The subject of the Harvard Business Review (Haanaes, K., D. Michael, J. Jurgens,
S. Rangan. 2013. Making sustainability profitable. Harvard Business Review. Vol. 91, Issue 3, Page 110—114.) is the sustainability in emerging market businesses.
The main aim of the article is to show how companies in emerging markets can gain advantages against big western companies in changing their methods to sustainable methods and how they can make sustainability profitable.
The authors are analysing a research from the Boston Consulting Group, which identified “companies with the most effective sustainability practise in the developing world” (p.111). The research includes 1000 companies with ...view middle of the document...
Sekem started already 1977 to produce as an organic farm, which had to that time a really little market. But this sustainable production already started to pay off when 1990 organic cotton started to be mainstream in the Western stores. Through the organic approach the soil improved, which was in danger because of the spreading Sahara, and the cotton crops needed 20% to 40% less water. This increased the yields by almost 30% and from 2006 to 2011 the business increased 14% annual, which made Sekem to Egypt’s largest organic manufacturer (p.110)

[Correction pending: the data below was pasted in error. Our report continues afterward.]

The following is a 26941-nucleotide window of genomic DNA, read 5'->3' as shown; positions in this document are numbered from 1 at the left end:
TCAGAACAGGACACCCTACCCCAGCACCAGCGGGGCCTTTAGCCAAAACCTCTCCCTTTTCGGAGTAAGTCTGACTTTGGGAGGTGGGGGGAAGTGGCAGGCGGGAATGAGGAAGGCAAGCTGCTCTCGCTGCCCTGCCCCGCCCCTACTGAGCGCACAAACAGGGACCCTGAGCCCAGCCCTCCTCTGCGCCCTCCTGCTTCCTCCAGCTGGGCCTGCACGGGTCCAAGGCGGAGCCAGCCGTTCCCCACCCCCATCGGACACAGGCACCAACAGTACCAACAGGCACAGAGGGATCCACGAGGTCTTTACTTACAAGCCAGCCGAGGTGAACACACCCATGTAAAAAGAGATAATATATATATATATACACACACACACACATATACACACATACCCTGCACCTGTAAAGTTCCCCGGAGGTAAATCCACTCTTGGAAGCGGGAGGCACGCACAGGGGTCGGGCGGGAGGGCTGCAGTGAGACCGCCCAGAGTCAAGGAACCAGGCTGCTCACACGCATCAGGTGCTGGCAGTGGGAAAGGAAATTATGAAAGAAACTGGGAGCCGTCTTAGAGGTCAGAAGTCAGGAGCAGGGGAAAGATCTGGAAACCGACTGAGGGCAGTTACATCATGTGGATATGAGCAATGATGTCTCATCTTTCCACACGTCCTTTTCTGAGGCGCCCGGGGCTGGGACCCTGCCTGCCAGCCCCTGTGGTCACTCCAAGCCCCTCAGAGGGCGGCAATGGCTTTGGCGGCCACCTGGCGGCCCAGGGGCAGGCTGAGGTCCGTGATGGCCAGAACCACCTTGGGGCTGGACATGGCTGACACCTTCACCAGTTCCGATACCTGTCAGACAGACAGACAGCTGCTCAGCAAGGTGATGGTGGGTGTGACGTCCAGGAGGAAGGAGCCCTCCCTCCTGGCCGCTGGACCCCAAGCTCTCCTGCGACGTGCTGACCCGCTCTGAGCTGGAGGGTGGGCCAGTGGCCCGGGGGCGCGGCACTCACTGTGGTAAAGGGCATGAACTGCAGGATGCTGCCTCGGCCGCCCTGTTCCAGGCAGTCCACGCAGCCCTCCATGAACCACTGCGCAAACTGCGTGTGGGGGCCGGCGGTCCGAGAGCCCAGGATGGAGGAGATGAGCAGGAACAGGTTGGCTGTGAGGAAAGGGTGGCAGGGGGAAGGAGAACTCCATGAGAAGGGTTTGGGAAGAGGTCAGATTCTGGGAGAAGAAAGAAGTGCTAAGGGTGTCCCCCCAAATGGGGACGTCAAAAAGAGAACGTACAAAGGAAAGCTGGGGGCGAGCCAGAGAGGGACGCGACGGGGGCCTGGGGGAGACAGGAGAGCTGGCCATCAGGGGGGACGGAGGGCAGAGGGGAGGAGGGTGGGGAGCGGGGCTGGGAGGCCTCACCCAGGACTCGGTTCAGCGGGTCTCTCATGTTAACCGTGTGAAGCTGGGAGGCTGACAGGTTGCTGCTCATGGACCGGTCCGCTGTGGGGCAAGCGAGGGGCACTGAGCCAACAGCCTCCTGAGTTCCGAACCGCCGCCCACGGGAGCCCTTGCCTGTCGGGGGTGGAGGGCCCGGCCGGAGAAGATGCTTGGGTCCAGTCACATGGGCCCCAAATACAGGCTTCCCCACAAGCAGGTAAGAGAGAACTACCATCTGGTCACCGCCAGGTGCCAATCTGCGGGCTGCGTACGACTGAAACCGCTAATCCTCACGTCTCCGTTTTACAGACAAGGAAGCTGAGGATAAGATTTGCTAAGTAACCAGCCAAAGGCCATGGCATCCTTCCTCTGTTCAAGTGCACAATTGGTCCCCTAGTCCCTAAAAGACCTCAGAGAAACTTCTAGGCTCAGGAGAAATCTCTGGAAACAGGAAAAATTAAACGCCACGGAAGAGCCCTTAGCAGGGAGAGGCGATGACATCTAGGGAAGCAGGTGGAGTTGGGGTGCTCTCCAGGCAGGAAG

Secondly, the authors say that companies can reach profit with sustainability if they concentrate on their most important resource and improve this one with small adjustments (p.111). When this small adjustment with the time returns larger and larger savings, the company can purchase more-expensive innovations, which for example Western companies start with. Those adjustments are not capital investment, but are mostly “engineering work and a willingness to challenge conventional thinking” (p.112) Shree Cement is an excellent example for this case. Shree Cement is an Indian cement producer, which had no plan of sustainability when they started their business 1985 and therefore began with a diesel-generating plant. But Shree’s engineers had the idea to reduce the electricity usage and came up with a unique solution. They replaced clinker, which is one of the products necessary to produce cement, with the “waste coal slag and fly ash” from the kilns. With this mixture they could produce suitable cement for some applications and it saved a lot of energy in the kilns, where the clinker was normally produced. With this savings Shree invested in a new technology, which could produce electricity out of hot exhaust from the kilns. They enlarged this method and in the end they could provide the open market with electricity to the lowest price (p.112).
Last, the approach to concentrate on the operations of your costumers and suppliers to make sustainability profitable. The authors say that the method is “boosting customers’ buying power” (p.112) to create interdependencies, which both have benefit from (p.112). The authors give the example Jain Irrigation Systems from India. Jain helps their customer to get a credit at the banks so they can purchase the Jain irrigation systems. Furthermore they make a contract with the customer that they are going to buy a part of the crops to a fixed price. From this method are both customer and company getting benefit. From 2006 to 2010...